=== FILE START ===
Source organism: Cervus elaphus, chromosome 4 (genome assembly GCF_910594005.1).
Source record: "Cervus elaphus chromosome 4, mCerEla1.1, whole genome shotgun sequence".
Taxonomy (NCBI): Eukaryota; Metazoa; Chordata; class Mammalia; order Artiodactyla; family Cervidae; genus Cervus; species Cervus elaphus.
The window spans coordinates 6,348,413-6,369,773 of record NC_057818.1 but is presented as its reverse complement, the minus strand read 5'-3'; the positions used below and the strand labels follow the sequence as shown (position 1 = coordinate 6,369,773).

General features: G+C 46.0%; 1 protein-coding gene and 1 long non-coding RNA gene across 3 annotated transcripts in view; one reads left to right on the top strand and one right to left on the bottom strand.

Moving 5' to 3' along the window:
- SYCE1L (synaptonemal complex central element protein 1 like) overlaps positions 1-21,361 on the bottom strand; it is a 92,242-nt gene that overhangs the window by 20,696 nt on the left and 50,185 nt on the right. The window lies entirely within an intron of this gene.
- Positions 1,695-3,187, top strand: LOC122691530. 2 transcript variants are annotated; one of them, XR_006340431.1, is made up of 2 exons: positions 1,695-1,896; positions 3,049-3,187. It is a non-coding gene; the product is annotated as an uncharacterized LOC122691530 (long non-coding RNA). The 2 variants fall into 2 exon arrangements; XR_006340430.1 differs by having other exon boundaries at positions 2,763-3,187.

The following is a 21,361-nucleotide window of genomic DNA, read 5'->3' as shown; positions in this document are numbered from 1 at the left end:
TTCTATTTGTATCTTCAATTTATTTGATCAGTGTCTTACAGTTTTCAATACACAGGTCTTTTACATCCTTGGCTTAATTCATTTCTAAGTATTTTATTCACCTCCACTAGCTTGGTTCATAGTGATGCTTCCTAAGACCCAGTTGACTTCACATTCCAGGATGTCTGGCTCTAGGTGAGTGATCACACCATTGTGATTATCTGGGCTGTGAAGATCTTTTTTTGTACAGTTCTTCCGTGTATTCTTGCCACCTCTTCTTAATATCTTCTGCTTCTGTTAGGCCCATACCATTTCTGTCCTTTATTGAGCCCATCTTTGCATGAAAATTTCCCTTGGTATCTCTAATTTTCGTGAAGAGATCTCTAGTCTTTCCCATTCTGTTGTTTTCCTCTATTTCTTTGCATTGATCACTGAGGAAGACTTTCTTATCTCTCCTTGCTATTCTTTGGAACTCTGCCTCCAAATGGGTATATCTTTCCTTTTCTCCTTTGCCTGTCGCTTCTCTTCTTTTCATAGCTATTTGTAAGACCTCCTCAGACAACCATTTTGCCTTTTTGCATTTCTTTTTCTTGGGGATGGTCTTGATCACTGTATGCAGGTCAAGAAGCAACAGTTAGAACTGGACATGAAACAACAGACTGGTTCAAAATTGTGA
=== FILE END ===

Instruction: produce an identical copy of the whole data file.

Source organism: Cervus elaphus, chromosome 4 (genome assembly GCF_910594005.1).
Source record: "Cervus elaphus chromosome 4, mCerEla1.1, whole genome shotgun sequence".
Taxonomy (NCBI): Eukaryota; Metazoa; Chordata; class Mammalia; order Artiodactyla; family Cervidae; genus Cervus; species Cervus elaphus.
The window spans coordinates 6,348,413-6,369,773 of record NC_057818.1 but is presented as its reverse complement, the minus strand read 5'-3'; the positions used below and the strand labels follow the sequence as shown (position 1 = coordinate 6,369,773).

General features: G+C 46.0%; 1 protein-coding gene and 1 long non-coding RNA gene across 3 annotated transcripts in view; one reads left to right on the top strand and one right to left on the bottom strand.

Moving 5' to 3' along the window:
- SYCE1L (synaptonemal complex central element protein 1 like) overlaps positions 1-21,361 on the bottom strand; it is a 92,242-nt gene that overhangs the window by 20,696 nt on the left and 50,185 nt on the right. The window lies entirely within an intron of this gene.
- Positions 1,695-3,187, top strand: LOC122691530. 2 transcript variants are annotated; one of them, XR_006340431.1, is made up of 2 exons: positions 1,695-1,896; positions 3,049-3,187. It is a non-coding gene; the product is annotated as an uncharacterized LOC122691530 (long non-coding RNA). The 2 variants fall into 2 exon arrangements; XR_006340430.1 differs by having other exon boundaries at positions 2,763-3,187.

The following is a 21,361-nucleotide window of genomic DNA, read 5'->3' as shown; positions in this document are numbered from 1 at the left end:
TTCTATTTGTATCTTCAATTTATTTGATCAGTGTCTTACAGTTTTCAATACACAGGTCTTTTACATCCTTGGCTTAATTCATTTCTAAGTATTTTATTCACCTCCACTAGCTTGGTTCATAGTGATGCTTCCTAAGACCCAGTTGACTTCACATTCCAGGATGTCTGGCTCTAGGTGAGTGATCACACCATTGTGATTATCTGGGCTGTGAAGATCTTTTTTTGTACAGTTCTTCCGTGTATTCTTGCCACCTCTTCTTAATATCTTCTGCTTCTGTTAGGCCCATACCATTTCTGTCCTTTATTGAGCCCATCTTTGCATGAAAATTTCCCTTGGTATCTCTAATTTTCGTGAAGAGATCTCTAGTCTTTCCCATTCTGTTGTTTTCCTCTATTTCTTTGCATTGATCACTGAGGAAGACTTTCTTATCTCTCCTTGCTATTCTTTGGAACTCTGCCTCCAAATGGGTATATCTTTCCTTTTCTCCTTTGCCTGTCGCTTCTCTTCTTTTCATAGCTATTTGTAAGACCTCCTCAGACAACCATTTTGCCTTTTTGCATTTCTTTTTCTTGGGGATGGTCTTGATCACTGTATGCAGGTCAAGAAGCAACAGTTAGAACTGGACATGAAACAACAGACTGGTTCAAAATTGTGA